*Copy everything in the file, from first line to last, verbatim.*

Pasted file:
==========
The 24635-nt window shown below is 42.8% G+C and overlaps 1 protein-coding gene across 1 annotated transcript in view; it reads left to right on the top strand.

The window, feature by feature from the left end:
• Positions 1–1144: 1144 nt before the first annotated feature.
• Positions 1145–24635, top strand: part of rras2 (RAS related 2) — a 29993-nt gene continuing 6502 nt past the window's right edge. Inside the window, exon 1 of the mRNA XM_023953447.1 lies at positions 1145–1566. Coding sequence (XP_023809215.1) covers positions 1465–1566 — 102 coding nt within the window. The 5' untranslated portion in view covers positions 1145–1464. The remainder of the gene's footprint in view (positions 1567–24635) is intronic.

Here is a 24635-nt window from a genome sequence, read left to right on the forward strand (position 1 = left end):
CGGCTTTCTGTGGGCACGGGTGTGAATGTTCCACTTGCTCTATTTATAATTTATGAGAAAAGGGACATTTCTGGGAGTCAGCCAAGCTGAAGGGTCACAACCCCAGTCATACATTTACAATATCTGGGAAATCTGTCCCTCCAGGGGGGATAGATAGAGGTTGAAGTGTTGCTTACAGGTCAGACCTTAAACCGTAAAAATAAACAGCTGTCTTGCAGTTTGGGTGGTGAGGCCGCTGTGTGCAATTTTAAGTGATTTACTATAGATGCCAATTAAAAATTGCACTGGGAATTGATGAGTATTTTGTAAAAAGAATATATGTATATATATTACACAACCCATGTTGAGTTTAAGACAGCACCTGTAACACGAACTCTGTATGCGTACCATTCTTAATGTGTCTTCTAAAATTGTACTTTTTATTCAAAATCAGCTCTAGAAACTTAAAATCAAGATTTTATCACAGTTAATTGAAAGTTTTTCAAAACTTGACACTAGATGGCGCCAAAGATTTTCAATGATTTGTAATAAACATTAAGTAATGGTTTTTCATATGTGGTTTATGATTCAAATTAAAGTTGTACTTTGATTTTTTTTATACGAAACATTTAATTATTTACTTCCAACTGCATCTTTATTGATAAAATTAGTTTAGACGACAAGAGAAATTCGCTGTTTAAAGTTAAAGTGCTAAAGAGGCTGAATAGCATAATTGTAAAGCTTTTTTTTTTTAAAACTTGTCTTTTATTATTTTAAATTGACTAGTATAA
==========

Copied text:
The 24635-nt window shown below is 42.8% G+C and overlaps 1 protein-coding gene across 1 annotated transcript in view; it reads left to right on the top strand.

The window, feature by feature from the left end:
• Positions 1–1144: 1144 nt before the first annotated feature.
• Positions 1145–24635, top strand: part of rras2 (RAS related 2) — a 29993-nt gene continuing 6502 nt past the window's right edge. Inside the window, exon 1 of the mRNA XM_023953447.1 lies at positions 1145–1566. Coding sequence (XP_023809215.1) covers positions 1465–1566 — 102 coding nt within the window. The 5' untranslated portion in view covers positions 1145–1464. The remainder of the gene's footprint in view (positions 1567–24635) is intronic.

Here is a 24635-nt window from a genome sequence, read left to right on the forward strand (position 1 = left end):
CGGCTTTCTGTGGGCACGGGTGTGAATGTTCCACTTGCTCTATTTATAATTTATGAGAAAAGGGACATTTCTGGGAGTCAGCCAAGCTGAAGGGTCACAACCCCAGTCATACATTTACAATATCTGGGAAATCTGTCCCTCCAGGGGGGATAGATAGAGGTTGAAGTGTTGCTTACAGGTCAGACCTTAAACCGTAAAAATAAACAGCTGTCTTGCAGTTTGGGTGGTGAGGCCGCTGTGTGCAATTTTAAGTGATTTACTATAGATGCCAATTAAAAATTGCACTGGGAATTGATGAGTATTTTGTAAAAAGAATATATGTATATATATTACACAACCCATGTTGAGTTTAAGACAGCACCTGTAACACGAACTCTGTATGCGTACCATTCTTAATGTGTCTTCTAAAATTGTACTTTTTATTCAAAATCAGCTCTAGAAACTTAAAATCAAGATTTTATCACAGTTAATTGAAAGTTTTTCAAAACTTGACACTAGATGGCGCCAAAGATTTTCAATGATTTGTAATAAACATTAAGTAATGGTTTTTCATATGTGGTTTATGATTCAAATTAAAGTTGTACTTTGATTTTTTTTATACGAAACATTTAATTATTTACTTCCAACTGCATCTTTATTGATAAAATTAGTTTAGACGACAAGAGAAATTCGCTGTTTAAAGTTAAAGTGCTAAAGAGGCTGAATAGCATAATTGTAAAGCTTTTTTTTTTTAAAACTTGTCTTTTATTATTTTAAATTGACTAGTATAA